“One mother might have severe financial struggles and not be able to pay bills or get food, and one might be completely opposite in that regard but have no partner or supporting family,” Gehrmann says. “So it brings a very diverse group together that are united on that one front. If we all supported each other, regardless of differences, like that group of moms supported each other throughout that four weeks—if we did that in the world, oh my gosh, I can’t even imagine.”
She says the experience helped her dig deep into her own values, to better understand the stress of that time. She stayed home with her kids for a while and spent time refocusing her life. Eventually, Gehrmann and her husband quit their jobs and opened the Goddard School of Woodbury, where they see their children every day.
The Redleaf Center retains Hennepin’s Mother-Baby Day Hospital program, where women can receive treatment and counseling for 20 hours a week. Women with children less than a year old are encouraged to bring their babies. A Perinatal Outpatient Program is six hours a week, with further-specialized groups, such as for teen or immigrant moms.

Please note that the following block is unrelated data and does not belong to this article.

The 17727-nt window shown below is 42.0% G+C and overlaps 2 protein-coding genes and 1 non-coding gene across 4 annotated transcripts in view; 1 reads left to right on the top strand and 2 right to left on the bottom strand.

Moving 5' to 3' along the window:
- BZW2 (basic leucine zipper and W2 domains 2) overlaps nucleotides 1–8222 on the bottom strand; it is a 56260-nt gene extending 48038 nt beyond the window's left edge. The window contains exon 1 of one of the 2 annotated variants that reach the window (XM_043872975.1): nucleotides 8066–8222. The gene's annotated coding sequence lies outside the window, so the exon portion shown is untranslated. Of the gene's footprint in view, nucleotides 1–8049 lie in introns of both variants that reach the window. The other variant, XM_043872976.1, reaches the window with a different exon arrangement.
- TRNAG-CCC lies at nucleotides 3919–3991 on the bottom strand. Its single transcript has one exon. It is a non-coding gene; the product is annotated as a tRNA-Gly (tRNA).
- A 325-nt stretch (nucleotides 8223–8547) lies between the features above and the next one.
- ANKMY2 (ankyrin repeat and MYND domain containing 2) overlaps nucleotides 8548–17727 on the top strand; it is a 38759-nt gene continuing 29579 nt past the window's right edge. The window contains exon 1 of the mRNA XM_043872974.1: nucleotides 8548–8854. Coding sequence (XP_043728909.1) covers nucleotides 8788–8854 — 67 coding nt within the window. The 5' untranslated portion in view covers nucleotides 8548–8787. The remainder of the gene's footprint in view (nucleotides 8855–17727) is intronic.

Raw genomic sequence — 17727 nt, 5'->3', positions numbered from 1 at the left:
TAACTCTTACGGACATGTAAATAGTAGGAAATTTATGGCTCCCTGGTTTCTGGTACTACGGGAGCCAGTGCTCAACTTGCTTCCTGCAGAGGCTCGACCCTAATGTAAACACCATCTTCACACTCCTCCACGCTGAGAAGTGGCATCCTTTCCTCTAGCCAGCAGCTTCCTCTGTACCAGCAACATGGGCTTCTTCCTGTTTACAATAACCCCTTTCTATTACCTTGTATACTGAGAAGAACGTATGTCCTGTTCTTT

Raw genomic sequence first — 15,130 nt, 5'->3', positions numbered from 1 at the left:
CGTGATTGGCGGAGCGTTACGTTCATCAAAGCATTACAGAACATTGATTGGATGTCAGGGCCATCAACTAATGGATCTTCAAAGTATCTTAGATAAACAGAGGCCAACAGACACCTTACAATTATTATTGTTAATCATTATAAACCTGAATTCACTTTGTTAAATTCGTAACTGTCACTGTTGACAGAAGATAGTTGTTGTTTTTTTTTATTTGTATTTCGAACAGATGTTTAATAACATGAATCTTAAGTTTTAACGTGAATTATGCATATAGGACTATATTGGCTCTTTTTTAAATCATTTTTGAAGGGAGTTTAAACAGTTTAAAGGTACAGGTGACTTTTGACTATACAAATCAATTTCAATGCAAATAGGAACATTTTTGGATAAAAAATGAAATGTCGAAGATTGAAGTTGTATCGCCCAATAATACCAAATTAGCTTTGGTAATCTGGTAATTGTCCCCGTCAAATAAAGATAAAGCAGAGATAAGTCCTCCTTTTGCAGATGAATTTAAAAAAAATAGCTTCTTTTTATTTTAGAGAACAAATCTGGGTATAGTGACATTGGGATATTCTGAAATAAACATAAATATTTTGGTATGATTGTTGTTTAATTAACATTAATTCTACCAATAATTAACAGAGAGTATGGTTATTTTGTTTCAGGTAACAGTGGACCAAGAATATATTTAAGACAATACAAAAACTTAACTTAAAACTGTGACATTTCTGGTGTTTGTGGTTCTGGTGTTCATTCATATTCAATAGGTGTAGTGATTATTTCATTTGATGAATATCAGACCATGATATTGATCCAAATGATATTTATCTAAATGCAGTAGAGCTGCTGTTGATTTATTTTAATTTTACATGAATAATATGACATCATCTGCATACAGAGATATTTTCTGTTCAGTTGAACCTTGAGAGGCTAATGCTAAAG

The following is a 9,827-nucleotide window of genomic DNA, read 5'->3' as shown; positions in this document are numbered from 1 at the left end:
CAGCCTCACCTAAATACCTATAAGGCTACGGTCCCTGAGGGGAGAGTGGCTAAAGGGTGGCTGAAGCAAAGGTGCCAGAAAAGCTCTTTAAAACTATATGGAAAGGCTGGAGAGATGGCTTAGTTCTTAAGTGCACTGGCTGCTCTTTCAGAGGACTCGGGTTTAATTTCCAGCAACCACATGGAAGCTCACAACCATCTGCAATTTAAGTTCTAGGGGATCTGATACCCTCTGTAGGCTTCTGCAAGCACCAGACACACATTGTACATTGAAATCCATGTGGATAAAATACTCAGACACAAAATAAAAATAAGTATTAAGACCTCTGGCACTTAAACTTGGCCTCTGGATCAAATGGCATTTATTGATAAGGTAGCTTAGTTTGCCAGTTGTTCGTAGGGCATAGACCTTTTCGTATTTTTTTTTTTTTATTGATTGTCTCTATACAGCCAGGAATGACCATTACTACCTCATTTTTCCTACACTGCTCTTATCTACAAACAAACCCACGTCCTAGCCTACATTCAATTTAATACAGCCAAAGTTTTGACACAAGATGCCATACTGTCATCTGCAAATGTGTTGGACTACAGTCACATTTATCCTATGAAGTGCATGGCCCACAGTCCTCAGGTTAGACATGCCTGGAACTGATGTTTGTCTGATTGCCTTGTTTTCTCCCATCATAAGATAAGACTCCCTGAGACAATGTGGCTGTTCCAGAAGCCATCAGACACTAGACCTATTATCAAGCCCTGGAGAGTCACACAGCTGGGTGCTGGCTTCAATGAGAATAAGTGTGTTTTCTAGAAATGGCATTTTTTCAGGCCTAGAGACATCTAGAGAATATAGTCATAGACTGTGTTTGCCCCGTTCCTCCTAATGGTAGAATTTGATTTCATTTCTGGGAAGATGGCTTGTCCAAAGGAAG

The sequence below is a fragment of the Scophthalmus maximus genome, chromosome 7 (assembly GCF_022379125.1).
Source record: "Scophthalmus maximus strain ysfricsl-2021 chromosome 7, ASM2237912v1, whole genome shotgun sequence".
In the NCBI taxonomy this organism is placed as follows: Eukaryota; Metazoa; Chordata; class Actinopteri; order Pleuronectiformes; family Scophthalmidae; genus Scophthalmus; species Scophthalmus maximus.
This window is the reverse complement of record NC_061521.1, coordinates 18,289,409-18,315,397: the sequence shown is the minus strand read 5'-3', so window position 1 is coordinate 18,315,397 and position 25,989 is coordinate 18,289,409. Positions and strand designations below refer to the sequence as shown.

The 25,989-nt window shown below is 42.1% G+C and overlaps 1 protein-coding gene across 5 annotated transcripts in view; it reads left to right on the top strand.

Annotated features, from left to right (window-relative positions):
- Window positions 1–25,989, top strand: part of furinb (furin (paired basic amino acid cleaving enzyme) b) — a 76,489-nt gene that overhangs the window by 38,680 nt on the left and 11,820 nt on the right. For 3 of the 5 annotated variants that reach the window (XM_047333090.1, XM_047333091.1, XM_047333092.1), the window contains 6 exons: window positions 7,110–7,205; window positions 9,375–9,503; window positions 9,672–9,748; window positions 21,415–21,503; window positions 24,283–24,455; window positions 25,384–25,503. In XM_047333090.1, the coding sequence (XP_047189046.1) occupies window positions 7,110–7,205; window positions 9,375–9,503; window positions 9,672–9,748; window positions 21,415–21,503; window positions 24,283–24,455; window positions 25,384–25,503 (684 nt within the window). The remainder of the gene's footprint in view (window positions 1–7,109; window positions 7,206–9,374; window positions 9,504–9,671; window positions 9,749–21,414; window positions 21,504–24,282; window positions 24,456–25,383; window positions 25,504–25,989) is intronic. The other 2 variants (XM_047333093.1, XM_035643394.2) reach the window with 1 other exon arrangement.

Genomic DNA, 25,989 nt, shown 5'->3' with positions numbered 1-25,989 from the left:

The Center will be able to work with about 1,000 families each year, and feature a drop-in daycare for patients, to make appointments more accessible. Syl Jones, a fellow in narrative medicine, will teach patients to tell their own stories as a way to heal. The space will have a teaching kitchen and a large room for yoga, meditation, and mindfulness. Dr. Kim also hopes to launch a trauma-informed Innovation Network, to test pilot programs such as drop-in parenting support for new parents who might not seek out resources otherwise.
The Redleaf Center is named for philanthropists Lynne and Andrew Redleaf. They donated $10 million to the project, and Lynne’s two children were born at Hennepin County Medical Center. Inspired by the Mother-Baby Program’s work to improve the lives of family and children, the Redleafs are now responsible for the largest gift Hennepin Healthcare has ever received—though it’s only the first step in a capital campaign goal to raise $20 million more. The center also received $2.25 million from the Pohlad family.
“It’s a hospital that really needs philanthropy,” Dr. Kim says. “So many programs fill a critical need but are not funded by the county. All of Minnesota needs a thriving Hennepin Healthcare. Ultimately, my hope with the Redleaf Center is that we are making children visible. The children that we have right now and the children that we were.”